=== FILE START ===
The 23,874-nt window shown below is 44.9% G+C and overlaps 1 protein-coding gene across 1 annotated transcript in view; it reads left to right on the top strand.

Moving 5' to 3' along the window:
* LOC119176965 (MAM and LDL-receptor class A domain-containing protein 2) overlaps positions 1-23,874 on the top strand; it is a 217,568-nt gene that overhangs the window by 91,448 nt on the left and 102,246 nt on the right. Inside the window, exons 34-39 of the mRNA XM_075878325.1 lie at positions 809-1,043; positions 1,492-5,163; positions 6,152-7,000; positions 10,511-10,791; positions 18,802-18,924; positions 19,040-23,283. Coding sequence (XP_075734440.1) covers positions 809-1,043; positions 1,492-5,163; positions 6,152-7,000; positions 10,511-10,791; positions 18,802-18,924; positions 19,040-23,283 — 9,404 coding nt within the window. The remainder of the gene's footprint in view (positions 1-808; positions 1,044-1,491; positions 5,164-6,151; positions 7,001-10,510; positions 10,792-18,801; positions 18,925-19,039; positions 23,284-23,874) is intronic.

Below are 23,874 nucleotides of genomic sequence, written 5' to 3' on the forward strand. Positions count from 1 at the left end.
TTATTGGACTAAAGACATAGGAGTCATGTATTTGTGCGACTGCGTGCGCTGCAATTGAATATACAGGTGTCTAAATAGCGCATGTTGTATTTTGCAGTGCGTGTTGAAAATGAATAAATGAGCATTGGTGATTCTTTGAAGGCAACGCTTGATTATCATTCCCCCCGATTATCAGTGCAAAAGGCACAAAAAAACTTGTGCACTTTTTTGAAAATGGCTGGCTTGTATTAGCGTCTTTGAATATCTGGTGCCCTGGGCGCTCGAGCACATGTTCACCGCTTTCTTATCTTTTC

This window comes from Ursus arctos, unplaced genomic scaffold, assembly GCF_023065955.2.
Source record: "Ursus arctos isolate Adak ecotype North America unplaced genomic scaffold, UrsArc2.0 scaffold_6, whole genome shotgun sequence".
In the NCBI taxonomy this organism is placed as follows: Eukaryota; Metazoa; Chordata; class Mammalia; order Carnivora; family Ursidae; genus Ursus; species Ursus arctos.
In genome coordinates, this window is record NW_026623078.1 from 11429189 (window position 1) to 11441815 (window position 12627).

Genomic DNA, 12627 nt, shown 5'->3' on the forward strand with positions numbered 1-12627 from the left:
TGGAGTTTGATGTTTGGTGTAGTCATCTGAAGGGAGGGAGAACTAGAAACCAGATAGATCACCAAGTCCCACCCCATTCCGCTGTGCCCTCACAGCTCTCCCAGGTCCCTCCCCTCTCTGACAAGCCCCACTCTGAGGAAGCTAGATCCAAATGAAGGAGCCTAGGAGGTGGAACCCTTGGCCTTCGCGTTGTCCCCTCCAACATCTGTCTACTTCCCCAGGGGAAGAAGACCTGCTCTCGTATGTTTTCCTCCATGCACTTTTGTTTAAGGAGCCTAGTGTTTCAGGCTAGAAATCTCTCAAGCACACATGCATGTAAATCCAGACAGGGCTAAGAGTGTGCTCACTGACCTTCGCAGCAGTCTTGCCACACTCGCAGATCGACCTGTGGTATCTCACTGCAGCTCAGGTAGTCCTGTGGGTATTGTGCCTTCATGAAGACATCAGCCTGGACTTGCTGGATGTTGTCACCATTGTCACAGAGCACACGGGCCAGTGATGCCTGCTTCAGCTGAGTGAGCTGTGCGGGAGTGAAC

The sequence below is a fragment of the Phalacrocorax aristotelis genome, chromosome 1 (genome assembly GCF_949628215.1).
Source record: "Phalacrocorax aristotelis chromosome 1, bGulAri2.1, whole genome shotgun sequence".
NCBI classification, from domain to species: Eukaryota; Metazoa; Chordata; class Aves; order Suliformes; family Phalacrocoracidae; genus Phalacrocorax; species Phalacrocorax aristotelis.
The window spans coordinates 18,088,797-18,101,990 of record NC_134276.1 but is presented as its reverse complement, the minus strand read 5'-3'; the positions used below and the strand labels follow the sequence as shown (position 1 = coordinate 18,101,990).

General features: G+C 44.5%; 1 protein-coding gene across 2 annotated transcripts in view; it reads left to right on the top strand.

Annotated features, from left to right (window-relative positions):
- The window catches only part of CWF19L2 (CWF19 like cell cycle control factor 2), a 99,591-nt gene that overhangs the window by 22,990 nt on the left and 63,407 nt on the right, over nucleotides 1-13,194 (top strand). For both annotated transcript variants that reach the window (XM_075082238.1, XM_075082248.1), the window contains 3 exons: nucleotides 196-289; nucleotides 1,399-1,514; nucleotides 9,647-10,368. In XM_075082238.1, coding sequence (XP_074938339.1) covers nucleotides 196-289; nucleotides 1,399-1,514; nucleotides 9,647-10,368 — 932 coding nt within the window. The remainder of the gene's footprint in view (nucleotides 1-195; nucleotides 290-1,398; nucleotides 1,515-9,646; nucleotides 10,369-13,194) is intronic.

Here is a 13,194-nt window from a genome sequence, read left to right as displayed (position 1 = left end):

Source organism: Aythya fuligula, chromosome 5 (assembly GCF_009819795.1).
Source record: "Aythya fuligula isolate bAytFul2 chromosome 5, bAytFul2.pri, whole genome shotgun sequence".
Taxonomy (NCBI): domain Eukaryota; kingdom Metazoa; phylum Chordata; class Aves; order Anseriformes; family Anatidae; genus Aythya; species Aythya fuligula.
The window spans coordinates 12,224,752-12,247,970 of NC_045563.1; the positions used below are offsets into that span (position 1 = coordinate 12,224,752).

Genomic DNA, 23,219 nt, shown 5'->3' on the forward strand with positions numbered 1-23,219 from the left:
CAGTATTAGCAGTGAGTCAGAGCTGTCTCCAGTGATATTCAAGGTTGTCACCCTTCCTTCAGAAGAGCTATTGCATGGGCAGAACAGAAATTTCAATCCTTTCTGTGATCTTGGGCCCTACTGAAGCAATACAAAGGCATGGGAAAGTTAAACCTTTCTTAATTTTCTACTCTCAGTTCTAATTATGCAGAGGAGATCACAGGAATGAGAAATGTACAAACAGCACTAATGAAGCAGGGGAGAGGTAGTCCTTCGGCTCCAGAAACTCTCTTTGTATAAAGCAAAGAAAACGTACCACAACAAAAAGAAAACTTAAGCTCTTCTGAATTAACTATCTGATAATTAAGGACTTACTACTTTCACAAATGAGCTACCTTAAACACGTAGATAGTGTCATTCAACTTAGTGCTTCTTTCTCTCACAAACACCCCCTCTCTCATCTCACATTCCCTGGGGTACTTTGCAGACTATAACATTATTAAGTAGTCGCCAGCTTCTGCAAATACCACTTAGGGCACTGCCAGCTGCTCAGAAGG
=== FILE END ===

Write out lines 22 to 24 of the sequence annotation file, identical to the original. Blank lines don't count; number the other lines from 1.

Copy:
Taxonomy (NCBI): domain Eukaryota; kingdom Metazoa; phylum Chordata; class Aves; order Anseriformes; family Anatidae; genus Aythya; species Aythya fuligula.
The window spans coordinates 12,224,752-12,247,970 of NC_045563.1; the positions used below are offsets into that span (position 1 = coordinate 12,224,752).

Genomic DNA, 23,219 nt, shown 5'->3' on the forward strand with positions numbered 1-23,219 from the left: